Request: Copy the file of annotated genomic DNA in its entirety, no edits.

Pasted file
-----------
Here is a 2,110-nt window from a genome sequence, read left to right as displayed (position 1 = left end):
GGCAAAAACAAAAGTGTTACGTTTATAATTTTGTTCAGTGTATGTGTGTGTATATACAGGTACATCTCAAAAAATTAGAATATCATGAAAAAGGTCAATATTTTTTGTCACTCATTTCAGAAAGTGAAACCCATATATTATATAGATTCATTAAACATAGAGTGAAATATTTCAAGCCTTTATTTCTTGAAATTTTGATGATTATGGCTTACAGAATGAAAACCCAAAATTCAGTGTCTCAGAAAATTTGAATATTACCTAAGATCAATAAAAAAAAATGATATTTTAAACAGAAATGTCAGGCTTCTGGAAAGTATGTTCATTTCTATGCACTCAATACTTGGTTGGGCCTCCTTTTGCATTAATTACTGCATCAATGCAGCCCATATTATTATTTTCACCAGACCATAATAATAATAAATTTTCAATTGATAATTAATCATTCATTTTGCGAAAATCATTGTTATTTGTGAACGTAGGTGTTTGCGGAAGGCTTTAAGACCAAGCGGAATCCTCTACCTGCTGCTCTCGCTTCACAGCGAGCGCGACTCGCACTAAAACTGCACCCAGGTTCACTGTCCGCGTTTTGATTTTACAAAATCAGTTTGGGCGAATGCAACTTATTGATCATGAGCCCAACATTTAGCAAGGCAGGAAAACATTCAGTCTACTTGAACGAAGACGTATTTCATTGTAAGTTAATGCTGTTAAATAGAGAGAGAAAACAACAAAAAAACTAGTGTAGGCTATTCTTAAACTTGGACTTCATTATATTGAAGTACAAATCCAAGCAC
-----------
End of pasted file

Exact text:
Here is a 2,110-nt window from a genome sequence, read left to right as displayed (position 1 = left end):
GGCAAAAACAAAAGTGTTACGTTTATAATTTTGTTCAGTGTATGTGTGTGTATATACAGGTACATCTCAAAAAATTAGAATATCATGAAAAAGGTCAATATTTTTTGTCACTCATTTCAGAAAGTGAAACCCATATATTATATAGATTCATTAAACATAGAGTGAAATATTTCAAGCCTTTATTTCTTGAAATTTTGATGATTATGGCTTACAGAATGAAAACCCAAAATTCAGTGTCTCAGAAAATTTGAATATTACCTAAGATCAATAAAAAAAAATGATATTTTAAACAGAAATGTCAGGCTTCTGGAAAGTATGTTCATTTCTATGCACTCAATACTTGGTTGGGCCTCCTTTTGCATTAATTACTGCATCAATGCAGCCCATATTATTATTTTCACCAGACCATAATAATAATAAATTTTCAATTGATAATTAATCATTCATTTTGCGAAAATCATTGTTATTTGTGAACGTAGGTGTTTGCGGAAGGCTTTAAGACCAAGCGGAATCCTCTACCTGCTGCTCTCGCTTCACAGCGAGCGCGACTCGCACTAAAACTGCACCCAGGTTCACTGTCCGCGTTTTGATTTTACAAAATCAGTTTGGGCGAATGCAACTTATTGATCATGAGCCCAACATTTAGCAAGGCAGGAAAACATTCAGTCTACTTGAACGAAGACGTATTTCATTGTAAGTTAATGCTGTTAAATAGAGAGAGAAAACAACAAAAAAACTAGTGTAGGCTATTCTTAAACTTGGACTTCATTATATTGAAGTACAAATCCAAGCAC